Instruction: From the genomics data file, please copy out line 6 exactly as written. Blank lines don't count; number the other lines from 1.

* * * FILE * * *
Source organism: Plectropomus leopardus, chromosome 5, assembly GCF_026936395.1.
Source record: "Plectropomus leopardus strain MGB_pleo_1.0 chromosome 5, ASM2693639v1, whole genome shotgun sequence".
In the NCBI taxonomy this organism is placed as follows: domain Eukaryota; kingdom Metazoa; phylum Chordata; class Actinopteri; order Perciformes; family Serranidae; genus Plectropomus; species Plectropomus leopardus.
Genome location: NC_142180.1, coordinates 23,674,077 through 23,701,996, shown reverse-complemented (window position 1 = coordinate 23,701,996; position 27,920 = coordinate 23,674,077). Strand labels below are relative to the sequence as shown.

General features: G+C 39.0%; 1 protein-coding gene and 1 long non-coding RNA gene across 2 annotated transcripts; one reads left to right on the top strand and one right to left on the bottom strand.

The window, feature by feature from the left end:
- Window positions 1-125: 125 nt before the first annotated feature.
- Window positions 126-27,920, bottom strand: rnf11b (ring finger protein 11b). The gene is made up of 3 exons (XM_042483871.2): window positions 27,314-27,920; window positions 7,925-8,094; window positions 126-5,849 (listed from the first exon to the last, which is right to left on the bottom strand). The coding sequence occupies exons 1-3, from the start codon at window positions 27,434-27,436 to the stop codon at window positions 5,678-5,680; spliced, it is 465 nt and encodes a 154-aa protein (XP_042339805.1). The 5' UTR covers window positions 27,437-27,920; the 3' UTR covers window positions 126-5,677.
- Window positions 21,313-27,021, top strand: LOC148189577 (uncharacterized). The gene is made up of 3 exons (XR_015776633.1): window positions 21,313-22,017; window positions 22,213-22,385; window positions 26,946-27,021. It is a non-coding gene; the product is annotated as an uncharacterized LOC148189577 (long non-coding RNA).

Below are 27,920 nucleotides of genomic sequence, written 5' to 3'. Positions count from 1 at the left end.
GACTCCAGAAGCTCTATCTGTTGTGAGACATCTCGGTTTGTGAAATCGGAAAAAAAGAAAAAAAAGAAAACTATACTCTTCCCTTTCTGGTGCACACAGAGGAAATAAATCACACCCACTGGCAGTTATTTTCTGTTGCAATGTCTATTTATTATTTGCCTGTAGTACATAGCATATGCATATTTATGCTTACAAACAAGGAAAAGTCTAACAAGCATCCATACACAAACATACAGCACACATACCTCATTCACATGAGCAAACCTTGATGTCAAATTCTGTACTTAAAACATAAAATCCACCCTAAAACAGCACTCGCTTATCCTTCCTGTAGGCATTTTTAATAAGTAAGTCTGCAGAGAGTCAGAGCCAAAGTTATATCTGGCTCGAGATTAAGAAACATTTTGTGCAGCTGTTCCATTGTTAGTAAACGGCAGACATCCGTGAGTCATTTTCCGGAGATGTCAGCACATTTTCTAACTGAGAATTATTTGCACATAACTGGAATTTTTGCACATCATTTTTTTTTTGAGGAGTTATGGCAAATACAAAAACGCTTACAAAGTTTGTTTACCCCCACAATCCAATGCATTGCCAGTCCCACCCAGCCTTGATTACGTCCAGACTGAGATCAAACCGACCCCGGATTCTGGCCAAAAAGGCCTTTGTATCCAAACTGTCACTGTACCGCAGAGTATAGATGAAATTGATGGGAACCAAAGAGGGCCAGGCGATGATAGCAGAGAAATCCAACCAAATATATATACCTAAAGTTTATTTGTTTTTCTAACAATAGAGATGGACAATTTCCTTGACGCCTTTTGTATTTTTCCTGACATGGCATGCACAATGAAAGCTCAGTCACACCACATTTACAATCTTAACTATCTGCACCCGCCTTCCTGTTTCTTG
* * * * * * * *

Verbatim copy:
The window, feature by feature from the left end: